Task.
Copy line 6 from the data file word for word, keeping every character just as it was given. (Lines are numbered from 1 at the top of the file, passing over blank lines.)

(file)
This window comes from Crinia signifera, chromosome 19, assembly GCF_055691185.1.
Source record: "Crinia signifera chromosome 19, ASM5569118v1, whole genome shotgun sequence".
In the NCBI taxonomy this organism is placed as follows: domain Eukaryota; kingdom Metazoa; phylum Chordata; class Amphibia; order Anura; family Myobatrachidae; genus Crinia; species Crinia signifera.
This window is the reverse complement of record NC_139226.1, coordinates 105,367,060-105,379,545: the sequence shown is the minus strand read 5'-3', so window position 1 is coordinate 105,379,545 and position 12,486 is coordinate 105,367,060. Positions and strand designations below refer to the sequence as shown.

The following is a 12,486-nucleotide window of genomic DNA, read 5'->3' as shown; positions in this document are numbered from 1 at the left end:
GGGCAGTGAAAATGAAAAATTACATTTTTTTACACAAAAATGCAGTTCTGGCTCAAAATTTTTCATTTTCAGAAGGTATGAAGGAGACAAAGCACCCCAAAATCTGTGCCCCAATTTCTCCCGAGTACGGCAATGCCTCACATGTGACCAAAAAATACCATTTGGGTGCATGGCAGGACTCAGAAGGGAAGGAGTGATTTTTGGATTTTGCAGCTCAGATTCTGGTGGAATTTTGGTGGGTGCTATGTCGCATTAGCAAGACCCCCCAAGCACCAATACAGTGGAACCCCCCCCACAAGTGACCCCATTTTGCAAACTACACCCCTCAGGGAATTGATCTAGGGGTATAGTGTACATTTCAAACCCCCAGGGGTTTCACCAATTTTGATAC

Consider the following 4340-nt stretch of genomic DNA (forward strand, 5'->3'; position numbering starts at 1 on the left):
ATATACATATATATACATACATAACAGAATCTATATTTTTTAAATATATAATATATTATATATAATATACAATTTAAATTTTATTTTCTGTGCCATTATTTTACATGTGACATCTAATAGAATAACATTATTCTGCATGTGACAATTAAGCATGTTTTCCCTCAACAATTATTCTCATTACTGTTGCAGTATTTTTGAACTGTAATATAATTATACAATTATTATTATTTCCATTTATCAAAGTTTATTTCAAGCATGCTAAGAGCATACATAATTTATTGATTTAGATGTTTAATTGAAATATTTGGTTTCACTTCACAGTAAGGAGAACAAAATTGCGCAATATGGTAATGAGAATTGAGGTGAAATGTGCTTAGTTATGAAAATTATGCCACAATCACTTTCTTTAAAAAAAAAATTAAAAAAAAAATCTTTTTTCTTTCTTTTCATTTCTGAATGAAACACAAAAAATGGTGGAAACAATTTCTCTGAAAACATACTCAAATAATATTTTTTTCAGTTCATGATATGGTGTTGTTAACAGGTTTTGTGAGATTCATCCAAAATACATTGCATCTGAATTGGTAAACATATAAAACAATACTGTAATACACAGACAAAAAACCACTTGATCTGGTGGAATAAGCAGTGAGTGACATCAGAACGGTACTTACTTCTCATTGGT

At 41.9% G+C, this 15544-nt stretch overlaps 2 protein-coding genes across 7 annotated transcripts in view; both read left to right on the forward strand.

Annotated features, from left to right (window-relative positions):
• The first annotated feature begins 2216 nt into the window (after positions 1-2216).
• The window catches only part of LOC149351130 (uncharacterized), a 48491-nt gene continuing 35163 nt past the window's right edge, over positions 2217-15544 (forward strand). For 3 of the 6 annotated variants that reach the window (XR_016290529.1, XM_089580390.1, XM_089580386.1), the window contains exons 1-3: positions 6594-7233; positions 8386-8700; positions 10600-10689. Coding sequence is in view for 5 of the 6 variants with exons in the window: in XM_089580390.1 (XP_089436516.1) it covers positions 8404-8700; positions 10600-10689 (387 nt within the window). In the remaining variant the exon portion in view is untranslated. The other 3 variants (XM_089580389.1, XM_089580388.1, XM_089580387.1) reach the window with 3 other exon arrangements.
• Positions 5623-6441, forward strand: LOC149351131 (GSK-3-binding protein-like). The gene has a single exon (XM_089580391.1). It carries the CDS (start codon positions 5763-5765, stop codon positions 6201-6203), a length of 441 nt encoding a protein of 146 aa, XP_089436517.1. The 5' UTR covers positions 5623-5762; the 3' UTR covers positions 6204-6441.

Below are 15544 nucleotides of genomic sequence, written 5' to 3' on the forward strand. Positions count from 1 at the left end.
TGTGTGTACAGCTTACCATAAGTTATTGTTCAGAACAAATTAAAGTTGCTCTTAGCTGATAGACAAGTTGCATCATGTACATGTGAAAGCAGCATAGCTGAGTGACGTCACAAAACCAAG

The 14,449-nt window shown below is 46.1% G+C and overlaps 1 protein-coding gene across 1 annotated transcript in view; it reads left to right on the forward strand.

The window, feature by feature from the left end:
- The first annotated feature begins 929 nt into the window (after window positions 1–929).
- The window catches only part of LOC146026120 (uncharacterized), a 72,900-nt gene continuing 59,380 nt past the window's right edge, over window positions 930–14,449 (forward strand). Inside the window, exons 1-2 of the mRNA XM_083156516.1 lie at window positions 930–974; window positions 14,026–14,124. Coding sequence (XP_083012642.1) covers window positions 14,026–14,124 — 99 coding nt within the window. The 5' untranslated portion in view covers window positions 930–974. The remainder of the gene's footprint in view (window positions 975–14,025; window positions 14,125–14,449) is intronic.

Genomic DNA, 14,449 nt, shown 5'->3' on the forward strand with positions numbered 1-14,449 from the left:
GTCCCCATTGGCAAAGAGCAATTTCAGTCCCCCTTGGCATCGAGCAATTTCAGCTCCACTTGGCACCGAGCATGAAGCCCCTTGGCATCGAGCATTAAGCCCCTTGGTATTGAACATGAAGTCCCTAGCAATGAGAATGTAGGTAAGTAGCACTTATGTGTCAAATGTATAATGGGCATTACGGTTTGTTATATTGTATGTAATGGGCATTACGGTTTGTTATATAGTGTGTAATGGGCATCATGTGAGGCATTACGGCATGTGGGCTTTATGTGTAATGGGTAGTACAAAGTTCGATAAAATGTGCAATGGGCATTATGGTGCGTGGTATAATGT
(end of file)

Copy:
GGGCAGTGAAAATGAAAAATTACATTTTTTTACACAAAAATGCAGTTCTGGCTCAAAATTTTTCATTTTCAGAAGGTATGAAGGAGACAAAGCACCCCAAAATCTGTGCCCCAATTTCTCCCGAGTACGGCAATGCCTCACATGTGACCAAAAAATACCATTTGGGTGCATGGCAGGACTCAGAAGGGAAGGAGTGATTTTTGGATTTTGCAGCTCAGATTCTGGTGGAATTTTGGTGGGTGCTATGTCGCATTAGCAAGACCCCCCAAGCACCAATACAGTGGAACCCCCCCCACAAGTGACCCCATTTTGCAAACTACACCCCTCAGGGAATTGATCTAGGGGTATAGTGTACATTTCAAACCCCCAGGGGTTTCACCAATTTTGATAC